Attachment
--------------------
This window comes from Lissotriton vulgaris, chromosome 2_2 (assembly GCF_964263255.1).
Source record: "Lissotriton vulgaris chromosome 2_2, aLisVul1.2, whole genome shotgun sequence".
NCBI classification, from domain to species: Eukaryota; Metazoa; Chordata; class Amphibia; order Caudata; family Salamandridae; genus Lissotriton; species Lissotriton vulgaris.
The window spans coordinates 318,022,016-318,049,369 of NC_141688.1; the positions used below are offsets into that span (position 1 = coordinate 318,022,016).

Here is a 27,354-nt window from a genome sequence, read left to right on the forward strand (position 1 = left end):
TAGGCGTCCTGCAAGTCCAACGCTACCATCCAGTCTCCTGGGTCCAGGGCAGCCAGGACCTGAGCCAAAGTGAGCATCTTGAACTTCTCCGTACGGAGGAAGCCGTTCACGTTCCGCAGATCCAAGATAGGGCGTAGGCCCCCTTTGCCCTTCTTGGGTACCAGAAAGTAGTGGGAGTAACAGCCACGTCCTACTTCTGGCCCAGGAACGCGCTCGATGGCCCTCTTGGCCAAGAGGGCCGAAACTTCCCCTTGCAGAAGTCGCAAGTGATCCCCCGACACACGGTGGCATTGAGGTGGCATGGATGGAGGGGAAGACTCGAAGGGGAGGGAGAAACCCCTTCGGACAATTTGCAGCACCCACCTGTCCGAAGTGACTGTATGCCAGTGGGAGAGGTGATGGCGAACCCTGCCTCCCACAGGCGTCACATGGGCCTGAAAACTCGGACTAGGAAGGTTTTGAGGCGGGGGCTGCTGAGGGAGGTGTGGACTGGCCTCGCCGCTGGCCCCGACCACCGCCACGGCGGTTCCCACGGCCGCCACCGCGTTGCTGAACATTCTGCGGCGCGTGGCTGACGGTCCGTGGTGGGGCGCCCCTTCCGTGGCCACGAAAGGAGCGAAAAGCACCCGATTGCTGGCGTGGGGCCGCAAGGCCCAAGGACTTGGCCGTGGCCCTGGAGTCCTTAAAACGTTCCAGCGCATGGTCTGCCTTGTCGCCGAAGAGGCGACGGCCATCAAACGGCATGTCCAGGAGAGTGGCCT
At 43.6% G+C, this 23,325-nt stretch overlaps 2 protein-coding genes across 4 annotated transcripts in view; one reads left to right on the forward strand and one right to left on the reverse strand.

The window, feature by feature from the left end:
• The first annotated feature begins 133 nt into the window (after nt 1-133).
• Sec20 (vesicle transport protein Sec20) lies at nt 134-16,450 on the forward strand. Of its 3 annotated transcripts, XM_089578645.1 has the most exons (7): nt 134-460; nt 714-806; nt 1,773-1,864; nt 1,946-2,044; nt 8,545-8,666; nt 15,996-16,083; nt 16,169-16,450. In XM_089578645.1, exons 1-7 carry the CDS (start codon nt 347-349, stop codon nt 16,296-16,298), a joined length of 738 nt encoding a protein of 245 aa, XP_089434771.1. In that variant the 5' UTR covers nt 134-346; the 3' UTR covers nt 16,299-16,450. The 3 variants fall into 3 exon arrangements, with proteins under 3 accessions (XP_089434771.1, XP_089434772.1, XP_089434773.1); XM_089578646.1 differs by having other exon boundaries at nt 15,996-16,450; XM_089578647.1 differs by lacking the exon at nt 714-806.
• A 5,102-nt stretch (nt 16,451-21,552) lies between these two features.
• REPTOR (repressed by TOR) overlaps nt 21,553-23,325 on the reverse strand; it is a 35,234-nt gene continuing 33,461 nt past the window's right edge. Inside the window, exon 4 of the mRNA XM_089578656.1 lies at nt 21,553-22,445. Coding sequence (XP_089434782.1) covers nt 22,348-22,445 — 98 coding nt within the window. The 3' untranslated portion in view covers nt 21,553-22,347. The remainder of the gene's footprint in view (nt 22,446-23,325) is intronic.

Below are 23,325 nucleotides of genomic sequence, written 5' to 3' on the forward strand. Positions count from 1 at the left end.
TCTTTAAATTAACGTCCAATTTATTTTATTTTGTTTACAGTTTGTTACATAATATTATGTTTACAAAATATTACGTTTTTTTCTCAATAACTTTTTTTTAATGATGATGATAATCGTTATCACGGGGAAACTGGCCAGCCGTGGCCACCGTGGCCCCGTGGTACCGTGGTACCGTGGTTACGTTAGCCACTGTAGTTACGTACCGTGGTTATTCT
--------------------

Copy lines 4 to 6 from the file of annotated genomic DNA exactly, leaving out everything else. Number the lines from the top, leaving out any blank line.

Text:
The window spans coordinates 318,022,016-318,049,369 of NC_141688.1; the positions used below are offsets into that span (position 1 = coordinate 318,022,016).

Here is a 27,354-nt window from a genome sequence, read left to right on the forward strand (position 1 = left end):
TAGGCGTCCTGCAAGTCCAACGCTACCATCCAGTCTCCTGGGTCCAGGGCAGCCAGGACCTGAGCCAAAGTGAGCATCTTGAACTTCTCCGTACGGAGGAAGCCGTTCACGTTCCGCAGATCCAAGATAGGGCGTAGGCCCCCTTTGCCCTTCTTGGGTACCAGAAAGTAGTGGGAGTAACAGCCACGTCCTACTTCTGGCCCAGGAACGCGCTCGATGGCCCTCTTGGCCAAGAGGGCCGAAACTTCCCCTTGCAGAAGTCGCAAGTGATCCCCCGACACACGGTGGCATTGAGGTGGCATGGATGGAGGGGAAGACTCGAAGGGGAGGGAGAAACCCCTTCGGACAATTTGCAGCACCCACCTGTCCGAAGTGACTGTATGCCAGTGGGAGAGGTGATGGCGAACCCTGCCTCCCACAGGCGTCACATGGGCCTGAAAACTCGGACTAGGAAGGTTTTGAGGCGGGGGCTGCTGAGGGAGGTGTGGACTGGCCTCGCCGCTGGCCCCGACCACCGCCACGGCGGTTCCCACGGCCGCCACCGCGTTGCTGAACATTCTGCGGCGCGTGGCTGACGGTCCGTGGTGGGGCGCCCCTTCCGTGGCCACGAAAGGAGCGAAAAGCACCCGATTGCTGGCGTGGGGCCGCAAGGCCCAAGGACTTGGCCGTGGCCCTGGAGTCCTTAAAACGTTCCAGCGCATGGTCTGCCTTGTCGCCGAAGAGGCGACGGCCATCAAACGGCATGTCCAGGAGAGTGGCCT